Reviews - Specialty Releases


Film Review: Virginia

Give a young auteur some indie pull and look what happens: Strictly recommended to anyone who needs to see a schizophrenic single mother robbing a bank in a gorilla mask and housedress.

May 15, 2012

-By David Noh


filmjournal/photos/stylus/1338578-Virginia_Md.jpg

For movie details, please click here.

If this were say, the 1950s, you could easily imagine the publicity campaign slogan for this film, which would run along the lines of “There never was a single mother like Virginia!” As played by Jennifer Connelly, she’s certainly a piece of work: schizophrenic, and making you believe it by carrying on with Richard Tipton (Ed Harris), the married Mormon sheriff of her tiny Southern backwater town, trying to give her son Emmett (Harrison Gilbertson) a “better life,” faking a pregnancy, robbing the local bank while wearing a gorilla mask, and, oh yeah, coughing up a lot of blood.

The above character description of the titular figure just about summarizes the determinedly quirky plot of this wrongheaded project, written by Dustin Lance Black in his feature directorial debut. All the admirable lucidity and insightful character observation he brought to his screenplay for Milk flies clear out the window here, in this hubristic farrago which just about defines “self-indulgent.” One senses (as a raised Mormon himself) that he is trying to work out some kind of diatribe against small-town small-mindedness and religious hypocrisy, but the tone veers so wildly and uncertainly from black comedy to would-be wrenching emotional drama that you just stare at the screen, blinking in disbelief.

None of it makes any sense—it’s deadeningly repetitive as well—and an interestingly varied cast sinks into the morass. Maybe Connelly thought this role would bring her a second Oscar: She certainly works hard enough at being the determined village loony and loose cannon, but, as is so often the case, there’s something icy about her, and at no time does she ever truly engage your sympathy. Harris is stuck like cement into a disastrously underwritten part, while Amy Madigan, who plays his unsuspecting wife, gets a suicide-attempt scene which is more risible than tragic. Gilbertson delivers rote, anguished young beauty in the kind of role Brandon De Wilde once made his specialty, and which an early death saved him from doing anymore. Emma Roberts is his quiveringly sensitive match for innocence-destroyed as Jessie, Tipton’s daughter, with whom he becomes tidily involved. Toby Jones, Carrie Preston and Yeardley Smith bring their own peculiarities to a film already drastically brimming over with oddness.



Film Review: Virginia

Give a young auteur some indie pull and look what happens: Strictly recommended to anyone who needs to see a schizophrenic single mother robbing a bank in a gorilla mask and housedress.

May 15, 2012

-By David Noh


filmjournal/photos/stylus/1338578-Virginia_Md.jpg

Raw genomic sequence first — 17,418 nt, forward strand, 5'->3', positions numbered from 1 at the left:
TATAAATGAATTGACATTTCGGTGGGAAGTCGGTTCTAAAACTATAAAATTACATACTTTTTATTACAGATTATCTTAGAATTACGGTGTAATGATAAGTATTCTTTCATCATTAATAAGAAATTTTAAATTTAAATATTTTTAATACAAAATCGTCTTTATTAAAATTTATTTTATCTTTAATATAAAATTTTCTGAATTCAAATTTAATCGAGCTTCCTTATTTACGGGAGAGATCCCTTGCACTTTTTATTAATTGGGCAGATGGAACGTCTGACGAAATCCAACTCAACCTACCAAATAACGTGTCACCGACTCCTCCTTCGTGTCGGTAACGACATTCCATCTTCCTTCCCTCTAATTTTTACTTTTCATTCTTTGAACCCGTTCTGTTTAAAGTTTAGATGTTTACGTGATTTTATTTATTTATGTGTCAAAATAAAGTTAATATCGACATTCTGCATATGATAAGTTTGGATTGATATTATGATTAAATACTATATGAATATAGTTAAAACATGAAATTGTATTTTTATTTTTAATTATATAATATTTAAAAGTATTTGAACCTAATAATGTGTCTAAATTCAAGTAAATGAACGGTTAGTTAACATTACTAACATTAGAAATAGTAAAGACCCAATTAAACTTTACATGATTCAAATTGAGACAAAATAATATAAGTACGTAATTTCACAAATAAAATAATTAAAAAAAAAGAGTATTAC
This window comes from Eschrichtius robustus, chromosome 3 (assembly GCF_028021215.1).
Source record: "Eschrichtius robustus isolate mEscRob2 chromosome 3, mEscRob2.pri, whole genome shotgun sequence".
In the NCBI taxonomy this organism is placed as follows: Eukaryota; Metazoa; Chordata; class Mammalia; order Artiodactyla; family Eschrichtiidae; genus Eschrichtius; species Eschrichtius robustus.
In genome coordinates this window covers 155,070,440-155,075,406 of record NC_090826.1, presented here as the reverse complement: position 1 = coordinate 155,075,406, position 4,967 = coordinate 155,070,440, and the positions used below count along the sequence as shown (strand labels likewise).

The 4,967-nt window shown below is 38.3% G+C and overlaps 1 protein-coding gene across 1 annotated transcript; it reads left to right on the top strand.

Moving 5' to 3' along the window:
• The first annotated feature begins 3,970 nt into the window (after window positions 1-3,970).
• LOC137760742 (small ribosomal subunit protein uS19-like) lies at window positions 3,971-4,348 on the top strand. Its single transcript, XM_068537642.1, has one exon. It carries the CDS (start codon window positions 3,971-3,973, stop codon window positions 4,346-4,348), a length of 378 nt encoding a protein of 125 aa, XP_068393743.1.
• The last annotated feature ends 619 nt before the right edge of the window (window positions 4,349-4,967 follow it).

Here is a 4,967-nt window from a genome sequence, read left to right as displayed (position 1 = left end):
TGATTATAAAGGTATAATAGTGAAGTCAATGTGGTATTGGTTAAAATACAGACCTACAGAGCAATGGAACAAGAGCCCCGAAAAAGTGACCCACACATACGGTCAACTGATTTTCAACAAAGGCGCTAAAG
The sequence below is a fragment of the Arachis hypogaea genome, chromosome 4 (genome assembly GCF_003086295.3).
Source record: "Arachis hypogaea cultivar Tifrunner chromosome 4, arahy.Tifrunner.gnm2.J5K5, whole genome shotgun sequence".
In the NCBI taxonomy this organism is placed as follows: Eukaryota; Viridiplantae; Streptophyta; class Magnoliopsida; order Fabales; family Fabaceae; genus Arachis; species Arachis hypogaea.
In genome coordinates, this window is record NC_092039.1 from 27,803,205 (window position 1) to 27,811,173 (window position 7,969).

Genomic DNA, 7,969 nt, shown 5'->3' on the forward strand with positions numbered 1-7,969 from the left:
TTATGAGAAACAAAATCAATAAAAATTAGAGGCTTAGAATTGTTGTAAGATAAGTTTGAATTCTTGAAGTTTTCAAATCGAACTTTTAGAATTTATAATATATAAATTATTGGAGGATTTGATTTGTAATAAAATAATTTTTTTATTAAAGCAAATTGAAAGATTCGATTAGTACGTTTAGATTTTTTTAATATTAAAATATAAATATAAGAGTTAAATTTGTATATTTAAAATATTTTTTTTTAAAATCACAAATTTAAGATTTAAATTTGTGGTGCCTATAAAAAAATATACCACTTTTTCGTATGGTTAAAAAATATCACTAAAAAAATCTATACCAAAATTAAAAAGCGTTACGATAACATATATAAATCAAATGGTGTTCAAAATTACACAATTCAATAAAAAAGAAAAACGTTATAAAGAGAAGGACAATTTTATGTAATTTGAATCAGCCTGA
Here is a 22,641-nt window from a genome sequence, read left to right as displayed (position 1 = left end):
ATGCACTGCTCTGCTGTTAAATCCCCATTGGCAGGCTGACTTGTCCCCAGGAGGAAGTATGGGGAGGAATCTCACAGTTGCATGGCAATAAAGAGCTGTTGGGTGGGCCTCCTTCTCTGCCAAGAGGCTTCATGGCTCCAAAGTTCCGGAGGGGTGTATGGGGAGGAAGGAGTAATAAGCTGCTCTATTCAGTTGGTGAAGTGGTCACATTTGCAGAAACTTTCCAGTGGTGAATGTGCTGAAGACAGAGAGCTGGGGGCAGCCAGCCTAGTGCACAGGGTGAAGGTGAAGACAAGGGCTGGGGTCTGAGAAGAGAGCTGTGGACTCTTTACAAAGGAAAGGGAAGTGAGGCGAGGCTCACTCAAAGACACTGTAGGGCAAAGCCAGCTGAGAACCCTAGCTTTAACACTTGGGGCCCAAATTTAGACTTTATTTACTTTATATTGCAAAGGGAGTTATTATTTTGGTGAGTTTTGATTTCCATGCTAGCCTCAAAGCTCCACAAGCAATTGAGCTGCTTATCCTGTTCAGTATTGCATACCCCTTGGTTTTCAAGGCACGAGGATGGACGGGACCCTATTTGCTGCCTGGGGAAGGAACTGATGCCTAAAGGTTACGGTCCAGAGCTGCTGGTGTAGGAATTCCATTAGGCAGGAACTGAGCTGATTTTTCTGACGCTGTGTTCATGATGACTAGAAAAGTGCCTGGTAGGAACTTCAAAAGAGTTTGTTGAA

For movie details, please click here.

If this were say, the 1950s, you could easily imagine the publicity campaign slogan for this film, which would run along the lines of “There never was a single mother like Virginia!” As played by Jennifer Connelly, she’s certainly a piece of work: schizophrenic, and making you believe it by carrying on with Richard Tipton (Ed Harris), the married Mormon sheriff of her tiny Southern backwater town, trying to give her son Emmett (Harrison Gilbertson) a “better life,” faking a pregnancy, robbing the local bank while wearing a gorilla mask, and, oh yeah, coughing up a lot of blood.

The above character description of the titular figure just about summarizes the determinedly quirky plot of this wrongheaded project, written by Dustin Lance Black in his feature directorial debut. All the admirable lucidity and insightful character observation he brought to his screenplay for Milk flies clear out the window here, in this hubristic farrago which just about defines “self-indulgent.” One senses (as a raised Mormon himself) that he is trying to work out some kind of diatribe against small-town small-mindedness and religious hypocrisy, but the tone veers so wildly and uncertainly from black comedy to would-be wrenching emotional drama that you just stare at the screen, blinking in disbelief.

None of it makes any sense—it’s deadeningly repetitive as well—and an interestingly varied cast sinks into the morass. Maybe Connelly thought this role would bring her a second Oscar: She certainly works hard enough at being the determined village loony and loose cannon, but, as is so often the case, there’s something icy about her, and at no time does she ever truly engage your sympathy. Harris is stuck like cement into a disastrously underwritten part, while Amy Madigan, who plays his unsuspecting wife, gets a suicide-attempt scene which is more risible than tragic. Gilbertson delivers rote, anguished young beauty in the kind of role Brandon De Wilde once made his specialty, and which an early death saved him from doing anymore. Emma Roberts is his quiveringly sensitive match for innocence-destroyed as Jessie, Tipton’s daughter, with whom he becomes tidily involved. Toby Jones, Carrie Preston and Yeardley Smith bring their own peculiarities to a film already drastically brimming over with oddness.
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